Sunday, September 07, 2008

Life in the USA

I was promising to write this post on how life in the US is different from life in India for some time, and putting it off repeatedly. In the meantime, I had my first week of classes and the assignments hit me like a bolt from the blue. I thought that would further delay my blog post. Then I received an assignment from my English class to describe my experiences on visiting a new place, and I thought I would kill two birds with a single stone, and so here's that promised post.

When I came out of the Newark Liberty International Airport on the night of the 13th, my cousin brother and his neighbour were waiting to pick us up. I went to his neighbour's car and put my luggage in the trunk. Then I went beside the car to sit, and he called me and said, "Not there, you go on the other side." I was so used to the fact that the driver's seat is on the right side of the car that I had unthinkingly moved to the left side. This was only the first of the little differences that I was going to encounter over the next few days. I will write mainly about these little things because the big things like weather, cleanliness, rules and discipline are much written about everywhere, whereas the small things that we leave to our subconscious mind are the ones that really surprised me more.

Once the car started moving, I noticed that it was going on the right side of the road. I was going all queer in my head as I was anticipating wrong turns at every crossing. After almost a month in this country, I can't really say I am fully used to this thing yet. I hope things get better soon, because I have obtained a bicycle and plan to start riding it next week.

Arriving at my cousin's house, I went to take a bath as I was feeling exhausted and dirty after the 24 hour long journey. The switch in the bathroom seemed upside down. Then I realised that the people of this country really try and do things differently (or maybe we Indians do it differently), for the light switches here are "On" in the position where they are "Off" back home.

The taps here are something that I really don't like; the one in the bath was so complicated that I had to call in my sister in law to show me how to operate it. I have seen several bathrooms in this country in the last month, and wherever there is a bathtub and a shower, you can open EITHER the bathtub tap OR the shower, but not both. Getting warm water whenever you want is cool though!

The next day I realised something as I stood in front of my brother's house in the morning: one is not likely to see too many people in this country in the residential areas. If you stand there for an hour you may see something like five people, and then too they would probably be driving. this is a really big change for someone who has come from India. Even on the busy streets, the traffic is never really bumper to bumper - cars maintain a distance with each other. In fact, Indian drivers are infinitely more skilful than their American counterparts. They can take their cars through narrow gaps with only an inch or so of clearance on either side and drive with very few accidents in cities with bare minimum traffic lights and rules. Here every road has a speed limit set and even small crossings have traffic lights. While it may seem to make the drivers' job more complicated, it actually does just the opposite.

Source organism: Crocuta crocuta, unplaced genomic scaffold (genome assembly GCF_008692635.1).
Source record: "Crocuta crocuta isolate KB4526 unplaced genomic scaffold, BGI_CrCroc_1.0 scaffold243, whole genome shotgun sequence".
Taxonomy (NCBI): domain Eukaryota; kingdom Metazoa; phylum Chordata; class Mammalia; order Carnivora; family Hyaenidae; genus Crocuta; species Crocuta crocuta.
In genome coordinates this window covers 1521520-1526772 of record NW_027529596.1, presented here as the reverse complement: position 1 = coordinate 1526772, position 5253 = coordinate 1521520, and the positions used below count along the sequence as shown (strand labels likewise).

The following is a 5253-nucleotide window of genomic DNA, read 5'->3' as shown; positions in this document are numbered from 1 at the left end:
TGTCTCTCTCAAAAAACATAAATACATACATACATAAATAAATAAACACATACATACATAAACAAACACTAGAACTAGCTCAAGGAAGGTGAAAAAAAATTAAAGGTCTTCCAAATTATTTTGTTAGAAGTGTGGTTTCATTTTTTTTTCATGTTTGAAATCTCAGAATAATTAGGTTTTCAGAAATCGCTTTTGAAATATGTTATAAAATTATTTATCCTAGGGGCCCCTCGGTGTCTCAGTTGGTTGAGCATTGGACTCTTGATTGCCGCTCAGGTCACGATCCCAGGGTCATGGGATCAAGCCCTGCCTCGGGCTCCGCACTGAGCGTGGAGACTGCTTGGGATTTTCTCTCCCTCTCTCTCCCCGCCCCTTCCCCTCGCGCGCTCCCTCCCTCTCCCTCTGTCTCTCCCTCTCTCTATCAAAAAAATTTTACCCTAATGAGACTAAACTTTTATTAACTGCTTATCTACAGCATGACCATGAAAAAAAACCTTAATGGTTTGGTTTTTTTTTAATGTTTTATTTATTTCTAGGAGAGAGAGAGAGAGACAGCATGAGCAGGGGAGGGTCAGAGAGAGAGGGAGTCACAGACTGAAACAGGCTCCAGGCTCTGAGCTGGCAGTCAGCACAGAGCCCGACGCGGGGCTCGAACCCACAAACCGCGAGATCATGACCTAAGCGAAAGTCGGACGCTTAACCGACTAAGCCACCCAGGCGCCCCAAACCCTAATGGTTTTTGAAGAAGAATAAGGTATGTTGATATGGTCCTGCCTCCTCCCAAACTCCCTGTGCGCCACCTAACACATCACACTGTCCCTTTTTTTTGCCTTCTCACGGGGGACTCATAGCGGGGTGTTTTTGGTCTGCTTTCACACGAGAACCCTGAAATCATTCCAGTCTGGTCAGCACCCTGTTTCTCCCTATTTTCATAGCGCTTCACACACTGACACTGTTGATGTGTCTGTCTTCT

Speaking of speed limits, I think there's another difference that is worth mentioning: the Americans measure their distances (and speed) in miles. This is a bit misleading, for when I saw a speed limit sign stating "50" on a highway en route Niagara, I told my brother that the United States is a slow country. However, I later realised that speed was in mph and it really translated to 80 kmph which is not a bad speed at all! It is really strange how our subconscious mind controls our conceptions about measurement.
The sun sets quite late here in New Jersey, and I was surprised to see bright sunlight at 7:30 pm on my first day here. Even at half past eight, there's light in the sky. The weather has been quite hot here since I arrived, and there were only a few days of chilly weather. But one of the things that I noticed in New York City was that while it is quite hot in the sun, it is cold in the shadow of the skyscrapers and there is always a wind blowing due to the tunnel effect of the tall buildings.
One other difference that I noticed instantly in the US is the lack of animals in the city. There are only a few cats and squirrels to be seen. No dogs, cattle, goats or pigs like back home. Very few birds are visible, though flocks of pigeons and sea gulls can be found in select places. The squirrels here are large, with huge bushy tails, and no stripes on their back. All ground is covered with grass, and where there is no grass it is covered with wooden chips so that there is no dust flying around.
I could go on and on with this post, but I must stop here as this post is becoming too long. I will further write about things that I see in this country, and will probably bust some myths about America as well. I also have to write about New York City and Niagara Falls and my new house. Let's hope I can get the Internet working on my laptop soon, and then posting will be a whole lot easier than it is at the moment.


  1. hmm, nice. be careful with your cycle!!! have you been to the market places...specially the fish market??? any difference???

  2. @debmalya: All market places here are airconditioned supermarkets, so if you are thinking about the bargaining at our fish markets back home, forget that! The Americans are surely missing a lot of fun in their lives. :-)

  3. @debmalya: Yes, I would say just that! Life IS so boring out here without all the adventures we had everyday back home.